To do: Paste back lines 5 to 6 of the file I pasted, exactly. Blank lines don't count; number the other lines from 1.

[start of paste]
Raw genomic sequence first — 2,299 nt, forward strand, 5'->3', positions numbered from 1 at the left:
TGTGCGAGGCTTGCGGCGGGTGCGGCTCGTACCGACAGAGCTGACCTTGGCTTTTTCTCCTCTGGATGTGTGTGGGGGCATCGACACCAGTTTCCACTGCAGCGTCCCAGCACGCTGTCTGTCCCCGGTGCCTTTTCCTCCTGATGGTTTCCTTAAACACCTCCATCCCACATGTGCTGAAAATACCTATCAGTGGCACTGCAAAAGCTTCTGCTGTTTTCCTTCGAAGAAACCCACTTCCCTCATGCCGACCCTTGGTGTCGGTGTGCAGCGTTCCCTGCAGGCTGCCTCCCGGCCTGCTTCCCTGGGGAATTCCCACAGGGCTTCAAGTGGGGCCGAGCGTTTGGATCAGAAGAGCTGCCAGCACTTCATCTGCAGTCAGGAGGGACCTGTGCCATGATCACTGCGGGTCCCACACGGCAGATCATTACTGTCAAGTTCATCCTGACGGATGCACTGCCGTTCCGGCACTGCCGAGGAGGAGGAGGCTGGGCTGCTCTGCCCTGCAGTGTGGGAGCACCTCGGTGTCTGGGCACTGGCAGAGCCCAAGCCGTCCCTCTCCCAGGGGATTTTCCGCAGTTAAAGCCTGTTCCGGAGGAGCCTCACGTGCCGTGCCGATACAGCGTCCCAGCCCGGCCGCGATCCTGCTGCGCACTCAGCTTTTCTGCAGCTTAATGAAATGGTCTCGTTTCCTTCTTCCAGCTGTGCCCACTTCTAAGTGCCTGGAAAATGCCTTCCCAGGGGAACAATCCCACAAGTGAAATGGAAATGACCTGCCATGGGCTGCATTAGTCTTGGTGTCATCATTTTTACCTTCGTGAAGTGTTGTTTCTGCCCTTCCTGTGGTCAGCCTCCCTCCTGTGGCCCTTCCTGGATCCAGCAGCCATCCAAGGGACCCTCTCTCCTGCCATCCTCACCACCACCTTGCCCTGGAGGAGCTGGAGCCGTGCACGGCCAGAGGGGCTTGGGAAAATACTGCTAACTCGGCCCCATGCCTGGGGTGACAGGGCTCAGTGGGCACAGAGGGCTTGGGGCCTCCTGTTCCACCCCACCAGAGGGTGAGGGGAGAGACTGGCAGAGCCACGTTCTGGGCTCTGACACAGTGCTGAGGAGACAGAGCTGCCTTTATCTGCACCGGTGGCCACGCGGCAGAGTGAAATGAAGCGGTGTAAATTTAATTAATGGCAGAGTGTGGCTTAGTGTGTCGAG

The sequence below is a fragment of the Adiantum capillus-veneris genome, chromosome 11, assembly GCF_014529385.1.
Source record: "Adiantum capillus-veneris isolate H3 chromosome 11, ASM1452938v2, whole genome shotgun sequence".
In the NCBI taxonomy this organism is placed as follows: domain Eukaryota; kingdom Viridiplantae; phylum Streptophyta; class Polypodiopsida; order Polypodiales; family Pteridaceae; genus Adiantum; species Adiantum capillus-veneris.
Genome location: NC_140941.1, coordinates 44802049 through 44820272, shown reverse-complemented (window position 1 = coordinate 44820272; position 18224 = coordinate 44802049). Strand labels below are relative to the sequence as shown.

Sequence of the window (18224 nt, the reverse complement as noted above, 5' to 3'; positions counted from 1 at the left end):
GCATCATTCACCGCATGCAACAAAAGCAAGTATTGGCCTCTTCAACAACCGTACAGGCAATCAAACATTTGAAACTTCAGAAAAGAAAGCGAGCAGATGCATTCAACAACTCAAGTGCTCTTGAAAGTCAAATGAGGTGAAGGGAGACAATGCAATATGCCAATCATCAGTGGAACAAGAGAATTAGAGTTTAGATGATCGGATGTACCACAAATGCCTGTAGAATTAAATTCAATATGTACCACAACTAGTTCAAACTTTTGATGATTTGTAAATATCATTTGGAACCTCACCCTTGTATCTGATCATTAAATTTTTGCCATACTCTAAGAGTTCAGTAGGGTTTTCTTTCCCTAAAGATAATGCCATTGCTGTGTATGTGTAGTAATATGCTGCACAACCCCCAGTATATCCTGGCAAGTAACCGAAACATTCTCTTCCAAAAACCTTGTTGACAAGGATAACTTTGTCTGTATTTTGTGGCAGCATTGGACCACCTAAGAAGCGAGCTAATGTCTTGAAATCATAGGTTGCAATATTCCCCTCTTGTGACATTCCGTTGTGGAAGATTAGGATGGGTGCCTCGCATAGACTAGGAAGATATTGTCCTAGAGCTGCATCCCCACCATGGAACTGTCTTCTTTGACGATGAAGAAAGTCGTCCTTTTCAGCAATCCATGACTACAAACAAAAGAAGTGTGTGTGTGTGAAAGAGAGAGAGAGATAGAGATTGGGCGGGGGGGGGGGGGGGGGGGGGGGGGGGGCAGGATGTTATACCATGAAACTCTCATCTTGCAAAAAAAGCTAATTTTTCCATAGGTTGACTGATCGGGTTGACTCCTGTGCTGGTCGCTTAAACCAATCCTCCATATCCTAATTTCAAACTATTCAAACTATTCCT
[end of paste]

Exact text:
In the NCBI taxonomy this organism is placed as follows: domain Eukaryota; kingdom Viridiplantae; phylum Streptophyta; class Polypodiopsida; order Polypodiales; family Pteridaceae; genus Adiantum; species Adiantum capillus-veneris.
Genome location: NC_140941.1, coordinates 44802049 through 44820272, shown reverse-complemented (window position 1 = coordinate 44820272; position 18224 = coordinate 44802049). Strand labels below are relative to the sequence as shown.